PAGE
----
5. A Heisman race for the ages. Star power fluctuates in college football, typically by position. It's never absent, per se, but it's more abundant in some seasons. This is one of those years.

Take one look at the preseason Heisman race and you'll see why: Watson, LSU running back Leonard Fournette, Stanford running back Christian McCaffrey, Oklahoma quarterback Baker Mayfield, Florida State running back Dalvin Cook -- that could be your Heisman top-five right there, and it wouldn't include Ohio State quarterback J.T. Barrett or a number of other realistic candidates.

The point being, this year's Heisman race has a chance to be all-time fascinating. That would be refreshing, since the Heisman race can get buried behind the playoff conversation. Additionally, three of the last four Heisman races have been sure things.

4. A Texas-sized bidding war for Tom Herman? On July 14, a report surfaced that Houston coach Tom Herman "met with Baylor in regards to their head football coaching position." On the surface, the connection made sense. Baylor had just brought on new athletic director Mack Rhoades, who previously hired Herman at Houston. However, Herman quickly debunked the rumor, calling it "completely ridiculous and absolutely false."

Still, welcome to the Tom Herman sweepstakes. Get used to it, because it's about to dominate your news feed for the next four months. Herman could go anywhere he wants, including staying at Houston if the Cougars have another big season. But the projection is that the chips might fall in such a way that it could come down to Texas and Texas A&M if Charlie Strong and Kevin Sumlin, respectively, fail to live up to expectations in critical years.

Who says the Texas-Texas A&M rivalry is dead?

3. Jim Harbaugh, Michigan and the 'next step.' Harbaugh is a talker. He's a savage sub-tweeter. He's enjoyed by some because he's 247/365 content. He's hated by many others. He's also one hell of a football coach. If Michigan takes the next step this season, that last descriptor is going to rise above everything else.

What's the next step? The Wolverines are picked to finish second in the Big Ten East behind Ohio State, per the annual preseason poll. Leapfrogging the Buckeyes, who were major winners in the NFL draft, and making the Big Ten championship game would be a good place to start. A playoff appearance would be even better. A national championship, while perhaps a stretch at this point in time, would elevate Harbaugh to mayor of Ann Arbor.

Michigan has the defense to carry this team a long way and the offense has enough playmakers to take it further. If Harbaugh keeps batting 1.000 on quarterback selections, this can be the most complete team in the Big Ten, as well as one of the most talented. It's only Harbaugh's second year, but it's already approaching put up or shut up time.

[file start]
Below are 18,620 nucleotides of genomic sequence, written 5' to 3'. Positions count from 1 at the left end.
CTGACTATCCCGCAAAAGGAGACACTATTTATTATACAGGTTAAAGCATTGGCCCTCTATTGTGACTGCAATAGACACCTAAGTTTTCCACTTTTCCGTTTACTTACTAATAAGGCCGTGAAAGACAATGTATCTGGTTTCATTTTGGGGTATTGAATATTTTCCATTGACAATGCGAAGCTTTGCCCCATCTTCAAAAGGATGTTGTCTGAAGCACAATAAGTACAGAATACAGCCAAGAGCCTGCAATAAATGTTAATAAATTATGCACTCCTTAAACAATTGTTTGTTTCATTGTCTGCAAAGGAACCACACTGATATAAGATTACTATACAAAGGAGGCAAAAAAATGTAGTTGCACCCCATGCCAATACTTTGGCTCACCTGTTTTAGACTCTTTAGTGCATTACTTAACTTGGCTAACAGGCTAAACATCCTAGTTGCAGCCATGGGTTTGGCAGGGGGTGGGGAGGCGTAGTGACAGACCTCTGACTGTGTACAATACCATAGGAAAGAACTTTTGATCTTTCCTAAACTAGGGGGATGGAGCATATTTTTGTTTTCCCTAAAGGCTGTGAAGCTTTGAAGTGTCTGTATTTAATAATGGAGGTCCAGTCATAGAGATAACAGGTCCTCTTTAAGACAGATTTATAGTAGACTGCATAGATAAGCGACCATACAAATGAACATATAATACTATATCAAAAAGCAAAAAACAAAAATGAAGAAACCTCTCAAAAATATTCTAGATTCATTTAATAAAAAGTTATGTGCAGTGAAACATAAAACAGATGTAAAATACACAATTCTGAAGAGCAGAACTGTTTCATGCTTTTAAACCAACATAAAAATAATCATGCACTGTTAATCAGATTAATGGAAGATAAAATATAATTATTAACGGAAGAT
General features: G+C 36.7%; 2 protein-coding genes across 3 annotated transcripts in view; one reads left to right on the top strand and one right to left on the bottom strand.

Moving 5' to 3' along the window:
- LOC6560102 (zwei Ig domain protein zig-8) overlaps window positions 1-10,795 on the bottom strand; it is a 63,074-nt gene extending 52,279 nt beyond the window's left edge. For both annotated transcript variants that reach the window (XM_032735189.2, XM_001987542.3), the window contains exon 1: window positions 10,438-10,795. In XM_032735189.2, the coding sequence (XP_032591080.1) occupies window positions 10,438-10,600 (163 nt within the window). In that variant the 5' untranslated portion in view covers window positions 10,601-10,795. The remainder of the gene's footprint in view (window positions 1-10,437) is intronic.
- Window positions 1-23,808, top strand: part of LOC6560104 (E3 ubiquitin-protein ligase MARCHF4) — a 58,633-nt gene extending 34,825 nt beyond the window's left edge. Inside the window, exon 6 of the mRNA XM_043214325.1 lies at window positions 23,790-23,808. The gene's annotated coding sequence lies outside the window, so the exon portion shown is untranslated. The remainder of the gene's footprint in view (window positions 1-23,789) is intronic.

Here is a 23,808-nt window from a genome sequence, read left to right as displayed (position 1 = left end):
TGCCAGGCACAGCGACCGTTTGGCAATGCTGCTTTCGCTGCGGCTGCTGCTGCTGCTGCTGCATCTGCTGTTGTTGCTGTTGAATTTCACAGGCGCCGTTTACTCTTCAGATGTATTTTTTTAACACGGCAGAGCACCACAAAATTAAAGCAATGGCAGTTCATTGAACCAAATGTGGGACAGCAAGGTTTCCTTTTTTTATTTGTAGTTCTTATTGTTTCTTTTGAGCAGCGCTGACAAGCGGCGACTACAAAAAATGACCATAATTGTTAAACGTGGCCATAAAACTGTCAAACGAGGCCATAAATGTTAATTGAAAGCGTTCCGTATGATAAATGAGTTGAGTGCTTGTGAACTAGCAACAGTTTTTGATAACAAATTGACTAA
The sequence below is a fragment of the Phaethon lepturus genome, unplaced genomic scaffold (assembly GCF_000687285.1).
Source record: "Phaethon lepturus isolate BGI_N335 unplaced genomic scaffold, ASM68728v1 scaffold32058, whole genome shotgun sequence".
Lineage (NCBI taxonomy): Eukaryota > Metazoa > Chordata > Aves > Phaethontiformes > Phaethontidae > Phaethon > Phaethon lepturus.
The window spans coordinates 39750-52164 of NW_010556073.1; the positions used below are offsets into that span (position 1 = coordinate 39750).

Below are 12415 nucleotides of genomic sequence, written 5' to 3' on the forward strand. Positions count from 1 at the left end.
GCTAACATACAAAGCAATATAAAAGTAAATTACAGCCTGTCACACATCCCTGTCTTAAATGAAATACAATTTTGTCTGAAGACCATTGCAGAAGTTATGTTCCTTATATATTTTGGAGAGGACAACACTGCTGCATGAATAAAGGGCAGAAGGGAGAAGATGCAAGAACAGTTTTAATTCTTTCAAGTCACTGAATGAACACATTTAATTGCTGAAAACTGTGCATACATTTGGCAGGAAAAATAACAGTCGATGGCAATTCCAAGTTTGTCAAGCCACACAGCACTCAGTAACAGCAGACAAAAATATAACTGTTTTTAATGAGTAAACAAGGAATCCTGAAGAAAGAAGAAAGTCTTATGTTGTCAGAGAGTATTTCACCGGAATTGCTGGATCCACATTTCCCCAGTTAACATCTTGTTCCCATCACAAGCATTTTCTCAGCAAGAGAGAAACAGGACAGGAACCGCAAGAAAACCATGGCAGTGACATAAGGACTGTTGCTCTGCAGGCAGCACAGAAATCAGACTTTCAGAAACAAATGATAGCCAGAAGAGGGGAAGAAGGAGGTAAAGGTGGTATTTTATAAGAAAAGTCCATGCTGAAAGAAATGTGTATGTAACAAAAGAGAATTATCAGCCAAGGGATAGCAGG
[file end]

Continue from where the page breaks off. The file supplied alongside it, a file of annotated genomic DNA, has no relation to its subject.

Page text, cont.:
2. Nick Saban tries to win his sixth national title overall, tying Bear Bryant. Back in April, our own Dennis Dodd wrote about the best question Alabama fans will hate answering: Is Nick Saban better than Bear Bryant? It's an uncomfortable question, to be sure. How many people ever thought they'd legitimately be posed with it? If Saban wins another national title with the Tide this season, it will be his fifth with Alabama and sixth overall. It's not a perfect comparison -- Bryant has six with Alabama and Kentucky's title in 1950 isn't a consensus -- but as Dodd noted, Saban "will have won six overall (one at LSU) in a 14-year period. Bryant won his six in 19 years."

Good luck picking a side in what would be the greatest debate in Alabama football history.

1. Football will be played at Baylor. Nothing that happens with Baylor's football program this year will come close to matching the significance of its sexual and physical assault scandals. How, exactly, the university plans to rectify its egregious and numerous wrongdoings is far more important -- and forcing assistant coaches to take a vow of silence isn't a good look. Football shouldn't even be considered a return to normalcy, either, if for no other reason than the victims of these crimes weren't awarded such conveniences.

But ... football will be played at Baylor, regardless of whether it should be or not. The attention then shifts to how the Bears perform on the field. Coach Art Briles is out and acting coach Jim Grobe, formerly of Wake Forest, is in. However, the assistant coaching staff has largely remained intact and a handful of big names, including quarterback Seth Russell, return. The biggest concern remains the turnover in the trenches, where the Bears have dominated recently.

Does Baylor take the expected step back immediately, or does continuity save the season? It stands to reason Baylor's biggest hurdles lie in the next two or three years, when the current roster attrition could stand out the most. Either way, more eyes will be on Baylor than ever early in the season. And a lot of them will be rooting for the Bears to fail.